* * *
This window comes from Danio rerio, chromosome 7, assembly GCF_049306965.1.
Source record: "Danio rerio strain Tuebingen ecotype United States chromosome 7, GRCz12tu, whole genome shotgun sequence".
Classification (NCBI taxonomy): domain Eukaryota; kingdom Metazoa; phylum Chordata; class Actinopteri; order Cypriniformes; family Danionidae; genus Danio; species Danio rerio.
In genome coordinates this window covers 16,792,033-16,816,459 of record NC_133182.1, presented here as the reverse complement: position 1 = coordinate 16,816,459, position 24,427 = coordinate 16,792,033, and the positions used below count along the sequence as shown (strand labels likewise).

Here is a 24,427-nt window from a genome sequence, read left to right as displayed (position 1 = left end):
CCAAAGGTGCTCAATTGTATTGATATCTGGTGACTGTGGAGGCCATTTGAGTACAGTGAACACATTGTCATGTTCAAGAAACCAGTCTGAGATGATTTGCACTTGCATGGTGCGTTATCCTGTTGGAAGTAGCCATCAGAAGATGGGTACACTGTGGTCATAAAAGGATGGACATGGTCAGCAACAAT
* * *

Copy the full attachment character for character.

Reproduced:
This window comes from Danio rerio, chromosome 7, assembly GCF_049306965.1.
Source record: "Danio rerio strain Tuebingen ecotype United States chromosome 7, GRCz12tu, whole genome shotgun sequence".
Classification (NCBI taxonomy): domain Eukaryota; kingdom Metazoa; phylum Chordata; class Actinopteri; order Cypriniformes; family Danionidae; genus Danio; species Danio rerio.
In genome coordinates this window covers 16,792,033-16,816,459 of record NC_133182.1, presented here as the reverse complement: position 1 = coordinate 16,816,459, position 24,427 = coordinate 16,792,033, and the positions used below count along the sequence as shown (strand labels likewise).

Here is a 24,427-nt window from a genome sequence, read left to right as displayed (position 1 = left end):
CCAAAGGTGCTCAATTGTATTGATATCTGGTGACTGTGGAGGCCATTTGAGTACAGTGAACACATTGTCATGTTCAAGAAACCAGTCTGAGATGATTTGCACTTGCATGGTGCGTTATCCTGTTGGAAGTAGCCATCAGAAGATGGGTACACTGTGGTCATAAAAGGATGGACATGGTCAGCAACAAT